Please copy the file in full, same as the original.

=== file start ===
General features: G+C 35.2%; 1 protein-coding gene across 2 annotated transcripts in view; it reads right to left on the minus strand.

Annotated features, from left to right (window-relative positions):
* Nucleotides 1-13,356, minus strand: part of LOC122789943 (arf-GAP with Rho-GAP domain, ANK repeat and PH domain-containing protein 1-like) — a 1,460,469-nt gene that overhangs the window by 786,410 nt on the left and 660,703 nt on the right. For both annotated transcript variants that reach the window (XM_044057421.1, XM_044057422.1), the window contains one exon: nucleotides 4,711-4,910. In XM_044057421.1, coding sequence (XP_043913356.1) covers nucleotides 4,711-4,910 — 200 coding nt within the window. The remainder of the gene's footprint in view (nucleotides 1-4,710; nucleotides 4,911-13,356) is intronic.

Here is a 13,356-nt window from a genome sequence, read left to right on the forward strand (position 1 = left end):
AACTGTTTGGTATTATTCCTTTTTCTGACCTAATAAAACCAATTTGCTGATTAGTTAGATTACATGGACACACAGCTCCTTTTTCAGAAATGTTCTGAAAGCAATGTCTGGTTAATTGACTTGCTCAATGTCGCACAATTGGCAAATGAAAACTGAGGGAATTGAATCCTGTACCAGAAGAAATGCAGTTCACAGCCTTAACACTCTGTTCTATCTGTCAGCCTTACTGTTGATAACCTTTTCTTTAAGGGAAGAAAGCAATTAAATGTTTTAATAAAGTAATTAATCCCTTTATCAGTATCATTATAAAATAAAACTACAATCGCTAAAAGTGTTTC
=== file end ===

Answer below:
General features: G+C 35.2%; 1 protein-coding gene across 2 annotated transcripts in view; it reads right to left on the minus strand.

Annotated features, from left to right (window-relative positions):
* Nucleotides 1-13,356, minus strand: part of LOC122789943 (arf-GAP with Rho-GAP domain, ANK repeat and PH domain-containing protein 1-like) — a 1,460,469-nt gene that overhangs the window by 786,410 nt on the left and 660,703 nt on the right. For both annotated transcript variants that reach the window (XM_044057421.1, XM_044057422.1), the window contains one exon: nucleotides 4,711-4,910. In XM_044057421.1, coding sequence (XP_043913356.1) covers nucleotides 4,711-4,910 — 200 coding nt within the window. The remainder of the gene's footprint in view (nucleotides 1-4,710; nucleotides 4,911-13,356) is intronic.

Here is a 13,356-nt window from a genome sequence, read left to right on the forward strand (position 1 = left end):
AACTGTTTGGTATTATTCCTTTTTCTGACCTAATAAAACCAATTTGCTGATTAGTTAGATTACATGGACACACAGCTCCTTTTTCAGAAATGTTCTGAAAGCAATGTCTGGTTAATTGACTTGCTCAATGTCGCACAATTGGCAAATGAAAACTGAGGGAATTGAATCCTGTACCAGAAGAAATGCAGTTCACAGCCTTAACACTCTGTTCTATCTGTCAGCCTTACTGTTGATAACCTTTTCTTTAAGGGAAGAAAGCAATTAAATGTTTTAATAAAGTAATTAATCCCTTTATCAGTATCATTATAAAATAAAACTACAATCGCTAAAAGTGTTTC